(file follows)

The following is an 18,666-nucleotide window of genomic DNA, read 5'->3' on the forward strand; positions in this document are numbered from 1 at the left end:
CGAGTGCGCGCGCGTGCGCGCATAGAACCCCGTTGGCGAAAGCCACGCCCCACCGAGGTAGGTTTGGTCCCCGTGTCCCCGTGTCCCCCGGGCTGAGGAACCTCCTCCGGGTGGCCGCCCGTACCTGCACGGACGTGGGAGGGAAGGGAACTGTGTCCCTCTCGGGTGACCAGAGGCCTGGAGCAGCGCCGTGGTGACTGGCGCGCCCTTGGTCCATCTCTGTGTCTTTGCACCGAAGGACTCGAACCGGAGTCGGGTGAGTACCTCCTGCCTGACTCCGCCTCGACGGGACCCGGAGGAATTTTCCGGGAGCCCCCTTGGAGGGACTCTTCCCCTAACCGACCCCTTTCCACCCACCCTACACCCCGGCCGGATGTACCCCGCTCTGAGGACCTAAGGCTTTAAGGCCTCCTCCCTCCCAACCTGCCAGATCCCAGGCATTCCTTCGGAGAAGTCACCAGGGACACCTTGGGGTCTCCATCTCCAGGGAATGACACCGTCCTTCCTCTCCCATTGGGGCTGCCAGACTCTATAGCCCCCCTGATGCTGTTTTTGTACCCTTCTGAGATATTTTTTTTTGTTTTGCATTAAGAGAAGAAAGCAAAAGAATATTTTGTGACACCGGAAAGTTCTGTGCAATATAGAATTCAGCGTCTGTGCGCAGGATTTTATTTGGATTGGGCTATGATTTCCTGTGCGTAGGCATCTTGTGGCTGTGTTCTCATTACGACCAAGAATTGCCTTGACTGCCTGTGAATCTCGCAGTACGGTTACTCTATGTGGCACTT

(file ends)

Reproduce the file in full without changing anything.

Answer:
The following is an 18,666-nucleotide window of genomic DNA, read 5'->3' on the forward strand; positions in this document are numbered from 1 at the left end:
CGAGTGCGCGCGCGTGCGCGCATAGAACCCCGTTGGCGAAAGCCACGCCCCACCGAGGTAGGTTTGGTCCCCGTGTCCCCGTGTCCCCCGGGCTGAGGAACCTCCTCCGGGTGGCCGCCCGTACCTGCACGGACGTGGGAGGGAAGGGAACTGTGTCCCTCTCGGGTGACCAGAGGCCTGGAGCAGCGCCGTGGTGACTGGCGCGCCCTTGGTCCATCTCTGTGTCTTTGCACCGAAGGACTCGAACCGGAGTCGGGTGAGTACCTCCTGCCTGACTCCGCCTCGACGGGACCCGGAGGAATTTTCCGGGAGCCCCCTTGGAGGGACTCTTCCCCTAACCGACCCCTTTCCACCCACCCTACACCCCGGCCGGATGTACCCCGCTCTGAGGACCTAAGGCTTTAAGGCCTCCTCCCTCCCAACCTGCCAGATCCCAGGCATTCCTTCGGAGAAGTCACCAGGGACACCTTGGGGTCTCCATCTCCAGGGAATGACACCGTCCTTCCTCTCCCATTGGGGCTGCCAGACTCTATAGCCCCCCTGATGCTGTTTTTGTACCCTTCTGAGATATTTTTTTTTGTTTTGCATTAAGAGAAGAAAGCAAAAGAATATTTTGTGACACCGGAAAGTTCTGTGCAATATAGAATTCAGCGTCTGTGCGCAGGATTTTATTTGGATTGGGCTATGATTTCCTGTGCGTAGGCATCTTGTGGCTGTGTTCTCATTACGACCAAGAATTGCCTTGACTGCCTGTGAATCTCGCAGTACGGTTACTCTATGTGGCACTT